This is an application for an HSR&D Career Development Award (CDA) for Dr. Kali Thomas, a Research Health Scientist in the Center of Innovation for Long-Term Services and Supports (LTSS) at the Providence VA Medical Center. Dr. Thomas' long-term career goal is to conduct rigorous research that will inform policies and practices aimed at advancing the VA's home and community-based service delivery, thereby improving the quality of life and health outcomes of Veterans needing LTSS. The demand for LTSS within VA is expected to continue to grow dramatically as the Veteran population ages. This CDA will focus on understanding the role of participant-directed (PD) cash benefit programs provided by VA to meet the growing need for LTSS. The VA, through its Veterans Health Administration (VHA) and Veterans Benefits Administration (VBA), offers separate and distinct PD cash benefit programs for LTSS. The VHA's Veteran-Directed Home and Community Based Services program (VD-HCBS) provides Veterans with a monthly budget based on the extent of their disability giving them the opportunity to purchase goods and services that best meet their needs. The VBA offers two enhanced monthly benefits to disabled and homebound Veterans receiving pension or compensation: the Aid and Attendance (A&A) and Housebound benefits. In non-VA populations, similar programs have been cost- effective and improved participants' outcomes. However, in VA, information about effectiveness and access to these programs is limited: there remains little to no understanding of who receives these PD cash benefits, how Veterans are utilizing these benefits, their satisfaction with the benefits, their consumption of medical and institutional care, nor the outcomes associated with receiving these cash benefits. Therefore, the objective of this application is to establish a foundation of research about the VA's PD cash benefit programs in order to develop interventions aimed at improving access to these benefits, promote a national understanding of Veterans' experiences with these benefits, and set the stage for a research career evaluating and improving the delivery of LTSS to Veterans. This CDA will provide Dr. Thomas with the support necessary to accomplish the following goals: (1) to become an expert in conducting rigorous, practical program evaluation and implementation research; (2) to achieve proficiency in comparative effectiveness research, primary data collection, and qualitative research methodologies (3) to become familiar with delivery of LTSS at VAMCs and (4) to reach research independence. These goals will be achieved through the training and applied, mixed methods formative research she has proposed in this award. Specifically, her research seeks to (1) use administrative data to determine which eligible Veterans being served by which Medical Centers enroll in VA's PD cash benefit programs, (2) explore reasons for variation in enrollment in VD-HCBS, A&A and Housebound benefits across VAMCs with interviews of VAMC personnel (3) conduct interviews with Veterans to describe their experiences with the VA's PD cash benefit programs and (4) establish the effectiveness of the VA's PD cash benefit programs in controlling healthcare costs by using sophisticated methodologies to compare Veterans' healthcare utilization to that of Veterans receiving traditional LTSS. This research is significant because it will provide a critical understanding of who receives VA cash benefits for PD care, causes for variation, Veterans' perceptions of PD programs, and knowledge of their outcomes. The experience and skills gained through the integrated training and research plan will accelerate progress toward Dr. Thomas' long- term research goal and will set the stage for implementing innovative solutions to increase the access to cash benefits and obtaining a national picture of Veterans' experiences with these benefits, to be proposed in future Merit award applications. Dr. Thomas' current and future research will evaluate programs and implement innovative solutions to integrate VHA and VBA, creating a ?One VA? system to enable older, vulnerable Veterans to receive appropriate, Veteran-centered, and cost-effective LTSS in the setting of their choice.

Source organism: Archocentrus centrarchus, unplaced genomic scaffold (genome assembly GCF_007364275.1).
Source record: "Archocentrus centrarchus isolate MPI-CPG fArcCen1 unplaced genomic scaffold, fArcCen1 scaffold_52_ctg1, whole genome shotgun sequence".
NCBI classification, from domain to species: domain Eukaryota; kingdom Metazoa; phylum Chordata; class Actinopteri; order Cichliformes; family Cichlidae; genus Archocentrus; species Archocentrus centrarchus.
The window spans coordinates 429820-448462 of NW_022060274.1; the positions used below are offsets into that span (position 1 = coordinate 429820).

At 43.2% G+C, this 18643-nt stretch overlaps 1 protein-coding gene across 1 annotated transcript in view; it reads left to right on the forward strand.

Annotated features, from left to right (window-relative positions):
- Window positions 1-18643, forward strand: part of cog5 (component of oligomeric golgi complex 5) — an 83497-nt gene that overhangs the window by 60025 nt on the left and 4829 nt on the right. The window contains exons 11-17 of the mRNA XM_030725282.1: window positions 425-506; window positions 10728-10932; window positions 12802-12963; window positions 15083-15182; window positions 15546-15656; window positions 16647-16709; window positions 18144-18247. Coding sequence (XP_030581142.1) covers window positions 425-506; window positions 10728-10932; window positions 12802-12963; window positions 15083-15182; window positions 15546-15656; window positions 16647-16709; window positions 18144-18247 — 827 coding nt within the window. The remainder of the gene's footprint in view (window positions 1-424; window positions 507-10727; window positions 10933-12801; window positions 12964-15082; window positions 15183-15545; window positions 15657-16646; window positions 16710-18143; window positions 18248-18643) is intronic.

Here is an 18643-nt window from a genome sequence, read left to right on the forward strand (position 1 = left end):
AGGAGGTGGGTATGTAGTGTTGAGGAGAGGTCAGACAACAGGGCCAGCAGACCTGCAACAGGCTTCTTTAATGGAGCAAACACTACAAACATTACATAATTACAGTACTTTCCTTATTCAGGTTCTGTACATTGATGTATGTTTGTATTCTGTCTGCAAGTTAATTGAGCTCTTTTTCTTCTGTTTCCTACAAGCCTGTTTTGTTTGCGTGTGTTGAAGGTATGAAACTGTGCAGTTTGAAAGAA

Public Health Relevance

The proposed research is relevant to VHA's mission to ?honor America's Veterans by providing exceptional healthcare that improves their health and well-being.? Patient-directed cash benefit programs, like Veteran- Directed Home and Community Based Services and VBA's Aid and Attendance and Housebound benefits, employ personalized strategies that consider Veterans' unique conditions, needs, and circumstances. These cash benefits are expected to affect Veterans' use of, unmet need for, and satisfaction with supportive services. As a result, they may also affect their health and functioning. However, there remains no evidence on reasons for their variability in utilization or their effectiveness in meeting Veteran's long-term care (LTC) needs and controlling escalating spending on long-term services and supports (LTSS). Therefore, it is important that we understand the utilization and effectiveness of these programs, as well as Veterans' experiences with these programs, to both inform the delivery of LTSS within VA and improve Veterans' health and well-being.

National Institute of Health (NIH)
Veterans Affairs (VA)
Veterans Administration (IK2)
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HSR&D Career Development Award (CDA0)
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Providence VA Medical Center
United States
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